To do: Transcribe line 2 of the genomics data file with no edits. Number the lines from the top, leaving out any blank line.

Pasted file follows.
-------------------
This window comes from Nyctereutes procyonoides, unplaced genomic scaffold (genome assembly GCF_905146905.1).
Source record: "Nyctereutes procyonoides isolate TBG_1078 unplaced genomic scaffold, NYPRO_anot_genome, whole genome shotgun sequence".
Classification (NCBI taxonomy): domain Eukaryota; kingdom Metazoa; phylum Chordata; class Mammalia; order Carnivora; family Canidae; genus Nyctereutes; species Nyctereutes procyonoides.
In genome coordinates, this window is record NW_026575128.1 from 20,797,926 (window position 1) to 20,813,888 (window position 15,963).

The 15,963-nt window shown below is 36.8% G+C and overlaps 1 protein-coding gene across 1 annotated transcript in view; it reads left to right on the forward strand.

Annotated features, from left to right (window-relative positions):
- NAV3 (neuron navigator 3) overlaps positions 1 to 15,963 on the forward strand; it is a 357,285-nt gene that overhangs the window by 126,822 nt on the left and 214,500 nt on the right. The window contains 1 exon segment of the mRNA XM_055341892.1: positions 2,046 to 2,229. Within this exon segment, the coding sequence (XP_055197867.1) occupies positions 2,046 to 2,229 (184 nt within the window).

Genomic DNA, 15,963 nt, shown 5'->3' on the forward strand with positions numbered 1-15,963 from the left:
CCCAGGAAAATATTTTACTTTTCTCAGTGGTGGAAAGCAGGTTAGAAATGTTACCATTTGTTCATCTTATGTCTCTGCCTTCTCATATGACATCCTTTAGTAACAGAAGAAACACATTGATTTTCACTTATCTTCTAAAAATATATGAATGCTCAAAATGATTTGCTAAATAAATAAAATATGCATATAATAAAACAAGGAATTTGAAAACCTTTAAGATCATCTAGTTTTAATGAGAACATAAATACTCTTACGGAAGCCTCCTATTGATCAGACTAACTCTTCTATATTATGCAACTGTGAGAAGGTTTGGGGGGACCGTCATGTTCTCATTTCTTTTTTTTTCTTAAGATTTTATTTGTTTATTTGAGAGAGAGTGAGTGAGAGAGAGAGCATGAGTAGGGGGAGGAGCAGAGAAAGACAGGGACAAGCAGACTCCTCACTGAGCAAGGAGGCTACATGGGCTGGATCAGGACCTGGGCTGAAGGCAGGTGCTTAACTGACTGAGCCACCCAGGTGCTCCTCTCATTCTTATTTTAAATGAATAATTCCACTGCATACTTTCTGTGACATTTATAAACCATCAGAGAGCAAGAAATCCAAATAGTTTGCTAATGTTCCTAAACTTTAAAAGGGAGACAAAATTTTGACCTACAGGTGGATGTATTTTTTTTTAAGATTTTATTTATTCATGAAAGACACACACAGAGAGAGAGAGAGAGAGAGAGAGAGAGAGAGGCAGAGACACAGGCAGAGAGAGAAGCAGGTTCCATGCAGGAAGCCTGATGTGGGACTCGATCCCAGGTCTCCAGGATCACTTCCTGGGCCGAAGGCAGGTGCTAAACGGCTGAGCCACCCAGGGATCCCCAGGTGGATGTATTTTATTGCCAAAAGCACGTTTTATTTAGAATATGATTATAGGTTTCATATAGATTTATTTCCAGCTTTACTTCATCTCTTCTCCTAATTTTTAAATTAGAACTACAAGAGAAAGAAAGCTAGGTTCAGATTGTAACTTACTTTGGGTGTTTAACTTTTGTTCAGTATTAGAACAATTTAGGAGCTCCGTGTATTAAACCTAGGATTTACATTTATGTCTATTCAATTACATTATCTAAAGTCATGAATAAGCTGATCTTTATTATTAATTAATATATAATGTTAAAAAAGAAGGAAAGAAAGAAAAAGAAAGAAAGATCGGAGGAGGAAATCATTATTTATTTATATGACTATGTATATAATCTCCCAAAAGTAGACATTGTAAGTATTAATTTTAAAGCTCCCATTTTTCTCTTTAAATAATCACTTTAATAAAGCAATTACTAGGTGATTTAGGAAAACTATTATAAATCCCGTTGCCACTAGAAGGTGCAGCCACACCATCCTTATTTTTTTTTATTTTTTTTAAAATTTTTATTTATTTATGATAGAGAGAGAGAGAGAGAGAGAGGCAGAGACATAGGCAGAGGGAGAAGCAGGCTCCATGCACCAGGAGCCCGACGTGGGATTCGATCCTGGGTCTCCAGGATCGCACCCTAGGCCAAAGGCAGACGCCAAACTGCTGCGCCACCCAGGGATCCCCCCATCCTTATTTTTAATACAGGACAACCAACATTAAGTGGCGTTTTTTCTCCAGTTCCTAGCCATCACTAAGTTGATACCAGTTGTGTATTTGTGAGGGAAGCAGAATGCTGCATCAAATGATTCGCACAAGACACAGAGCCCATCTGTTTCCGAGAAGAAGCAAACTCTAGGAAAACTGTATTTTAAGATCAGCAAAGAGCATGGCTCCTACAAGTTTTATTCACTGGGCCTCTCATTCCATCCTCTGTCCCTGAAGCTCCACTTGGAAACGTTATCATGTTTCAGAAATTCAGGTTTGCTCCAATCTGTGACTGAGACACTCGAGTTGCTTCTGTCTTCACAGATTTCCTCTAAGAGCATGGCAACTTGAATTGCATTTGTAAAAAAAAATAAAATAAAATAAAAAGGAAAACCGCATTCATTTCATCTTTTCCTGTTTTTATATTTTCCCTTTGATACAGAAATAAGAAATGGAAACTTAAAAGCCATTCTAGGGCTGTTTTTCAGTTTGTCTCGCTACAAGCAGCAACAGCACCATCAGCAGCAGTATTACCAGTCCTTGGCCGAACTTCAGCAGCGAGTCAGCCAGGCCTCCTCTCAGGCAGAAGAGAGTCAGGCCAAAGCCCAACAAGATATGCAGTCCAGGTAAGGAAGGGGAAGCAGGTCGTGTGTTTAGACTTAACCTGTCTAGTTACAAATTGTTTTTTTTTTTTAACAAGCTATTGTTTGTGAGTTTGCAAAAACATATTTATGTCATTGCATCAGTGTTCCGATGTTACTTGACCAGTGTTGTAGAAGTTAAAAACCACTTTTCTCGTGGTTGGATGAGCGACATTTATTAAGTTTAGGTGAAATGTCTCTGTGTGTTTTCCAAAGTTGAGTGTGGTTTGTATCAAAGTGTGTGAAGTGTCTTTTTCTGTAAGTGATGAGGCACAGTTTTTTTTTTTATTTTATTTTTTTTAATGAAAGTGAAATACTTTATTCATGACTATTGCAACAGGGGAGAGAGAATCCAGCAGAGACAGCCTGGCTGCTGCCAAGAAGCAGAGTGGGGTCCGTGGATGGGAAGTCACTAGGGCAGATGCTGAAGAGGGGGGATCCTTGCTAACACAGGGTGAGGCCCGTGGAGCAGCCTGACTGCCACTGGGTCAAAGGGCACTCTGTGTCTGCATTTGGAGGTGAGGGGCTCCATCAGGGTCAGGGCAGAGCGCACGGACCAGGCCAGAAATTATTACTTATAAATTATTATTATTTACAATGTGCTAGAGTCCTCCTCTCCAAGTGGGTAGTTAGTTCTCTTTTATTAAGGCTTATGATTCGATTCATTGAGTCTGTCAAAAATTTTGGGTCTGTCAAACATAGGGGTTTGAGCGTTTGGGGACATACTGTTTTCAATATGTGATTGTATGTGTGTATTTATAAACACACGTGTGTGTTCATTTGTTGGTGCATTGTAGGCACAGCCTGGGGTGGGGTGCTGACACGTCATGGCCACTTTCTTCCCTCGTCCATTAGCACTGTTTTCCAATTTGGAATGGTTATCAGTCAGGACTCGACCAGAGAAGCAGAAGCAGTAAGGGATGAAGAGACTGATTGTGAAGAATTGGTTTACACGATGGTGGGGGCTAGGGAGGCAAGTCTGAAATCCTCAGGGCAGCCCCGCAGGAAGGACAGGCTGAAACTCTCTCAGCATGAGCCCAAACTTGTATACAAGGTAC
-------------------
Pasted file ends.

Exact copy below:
Source record: "Nyctereutes procyonoides isolate TBG_1078 unplaced genomic scaffold, NYPRO_anot_genome, whole genome shotgun sequence".